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Person in all white with a white mask covering all of head with goggles on holding a white sign that reads, "ZIKA Virus" in red letters.

How to Keep Workers Safe from Zika Virus

Zika has quickly become a credible threat to the American Workforce. No longer isolated, Zika is spreading right here on American soil. Since these mosquitoes are aggressive daytime biters, they make outdoor workers very susceptible to getting bit. And because there is no vaccine or medicine for Zika, preventing the bite and eliminating breeding grounds is the best thing you can do right now to avoid it.

New threats to your workforce require regular checks, diligence, and maintaining an effective Health and Safety Program. Zika might be here to stay, but being trained and prepared to reduce the risk could very well keep it off your job site.

Here are some Important Ways to Keep Workers Safe from Zika Virus

1. Train your workforce on the Blood-Borne Pathogen Standard.

Zika is considered a Blood Borne Pathogen. Making sure your workforce is trained on the standard and knows the methods to reduce the risk is essential to fighting back at Zika. Get your first aid training.

2. Provide insect repellents and encourage their use.

Always follow label precautions when using insect repellent. Be sure to use insect repellent that provides protection for the amount of time you will be outdoors. Remind workers to reapply to maintain effectiveness. If using sunscreen, make sure to get two separate products since sunscreen needs to be applied more often and in larger amounts than repellant. Apply sunscreen first, followed by the repellant.

3. Provide workers with, and encourage them to wear, clothing that covers their hands, arms, legs, and other exposed skin.

Consider providing workers with hats with mosquito netting to protect the face and neck. In warm weather, it is important to consider heat stress on the worker. Encourage lightweight, loose-fitting clothing. This type of clothing protects workers against the sun’s harmful rays and provides a barrier to mosquitoes. Cover exposed skin with clothing, socks, and gloves.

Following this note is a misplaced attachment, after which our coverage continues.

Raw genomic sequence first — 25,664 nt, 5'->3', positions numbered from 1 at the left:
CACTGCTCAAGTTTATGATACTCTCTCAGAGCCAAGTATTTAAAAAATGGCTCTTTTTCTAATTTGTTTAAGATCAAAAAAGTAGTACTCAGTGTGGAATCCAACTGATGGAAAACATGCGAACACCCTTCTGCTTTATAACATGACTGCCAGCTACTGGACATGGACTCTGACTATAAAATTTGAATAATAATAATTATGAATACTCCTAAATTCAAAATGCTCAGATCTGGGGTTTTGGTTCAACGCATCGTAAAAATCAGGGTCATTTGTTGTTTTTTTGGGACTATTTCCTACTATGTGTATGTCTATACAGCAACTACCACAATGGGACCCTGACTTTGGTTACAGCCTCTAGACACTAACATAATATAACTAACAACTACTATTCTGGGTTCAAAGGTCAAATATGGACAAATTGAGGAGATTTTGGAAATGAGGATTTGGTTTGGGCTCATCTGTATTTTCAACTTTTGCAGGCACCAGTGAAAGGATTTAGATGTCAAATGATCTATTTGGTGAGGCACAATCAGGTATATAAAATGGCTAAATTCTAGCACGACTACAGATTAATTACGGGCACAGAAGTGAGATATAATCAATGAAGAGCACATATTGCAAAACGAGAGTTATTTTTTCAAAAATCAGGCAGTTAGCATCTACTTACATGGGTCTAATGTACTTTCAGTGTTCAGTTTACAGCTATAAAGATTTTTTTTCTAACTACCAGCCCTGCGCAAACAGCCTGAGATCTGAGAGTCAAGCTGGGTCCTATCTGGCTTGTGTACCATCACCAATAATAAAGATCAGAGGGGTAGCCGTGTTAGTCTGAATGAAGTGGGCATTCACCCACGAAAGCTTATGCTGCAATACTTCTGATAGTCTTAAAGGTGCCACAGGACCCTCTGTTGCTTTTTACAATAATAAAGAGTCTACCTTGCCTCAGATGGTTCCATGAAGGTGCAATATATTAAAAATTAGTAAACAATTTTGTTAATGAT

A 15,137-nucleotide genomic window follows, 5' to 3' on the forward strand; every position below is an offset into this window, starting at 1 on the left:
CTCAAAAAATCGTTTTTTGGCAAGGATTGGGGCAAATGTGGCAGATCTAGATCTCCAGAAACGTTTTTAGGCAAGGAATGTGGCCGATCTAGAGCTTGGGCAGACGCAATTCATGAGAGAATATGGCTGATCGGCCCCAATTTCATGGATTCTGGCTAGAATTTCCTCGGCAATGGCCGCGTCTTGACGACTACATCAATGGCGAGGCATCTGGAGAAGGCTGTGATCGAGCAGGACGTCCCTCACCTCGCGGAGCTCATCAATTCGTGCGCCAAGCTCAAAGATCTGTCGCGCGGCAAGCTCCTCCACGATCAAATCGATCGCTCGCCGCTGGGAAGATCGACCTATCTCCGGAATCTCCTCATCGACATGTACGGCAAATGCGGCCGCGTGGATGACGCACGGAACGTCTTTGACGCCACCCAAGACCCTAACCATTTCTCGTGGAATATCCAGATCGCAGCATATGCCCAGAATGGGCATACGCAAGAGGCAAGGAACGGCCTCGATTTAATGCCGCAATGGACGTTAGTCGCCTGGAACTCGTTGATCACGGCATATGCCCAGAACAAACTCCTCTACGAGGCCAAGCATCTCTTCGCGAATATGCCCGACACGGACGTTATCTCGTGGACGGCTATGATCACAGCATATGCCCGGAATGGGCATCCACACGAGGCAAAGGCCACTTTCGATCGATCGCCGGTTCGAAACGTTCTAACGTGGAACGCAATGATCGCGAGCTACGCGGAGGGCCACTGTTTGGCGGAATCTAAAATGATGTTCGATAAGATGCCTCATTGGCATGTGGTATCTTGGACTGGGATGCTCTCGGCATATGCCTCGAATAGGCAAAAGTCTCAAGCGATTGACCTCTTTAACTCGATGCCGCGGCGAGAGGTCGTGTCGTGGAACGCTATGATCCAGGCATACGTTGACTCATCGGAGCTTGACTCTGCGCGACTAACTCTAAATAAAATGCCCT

4. Consider reassigning anyone who indicates she is or may become pregnant, or who is male and has a sexual partner who is or may become pregnant, to indoor tasks.

Unfortunately, if Zika is found to be present, it presents the possibility of very serious birth defects for those who are or may become pregnant. The symptoms of Zika in a healthy adult can range from no symptoms at all to fever, rash, joint pain, and red eyes. These symptoms last about a week and are generally mild. In a few cases, however, Zika can trigger paralysis (Guillain-Barré Syndrome). Considering the seriousness of birth defects, it would be wise to reassign higher-risk workers to indoor activities or off a job site with mosquitos.

5. Remove sources of standing water at the job site to reduce or eliminate mosquito breeding.

Train workers about the importance of eliminating areas where mosquitos can breed at the worksite. This may require daily a walk-around to check for any sources that may have developed or other changing condition. Good examples of standing water areas are found in tires, buckets, cans, bottles, and barrels to name a few.


Want to know where ZIKA currently is? Access the coverage map here.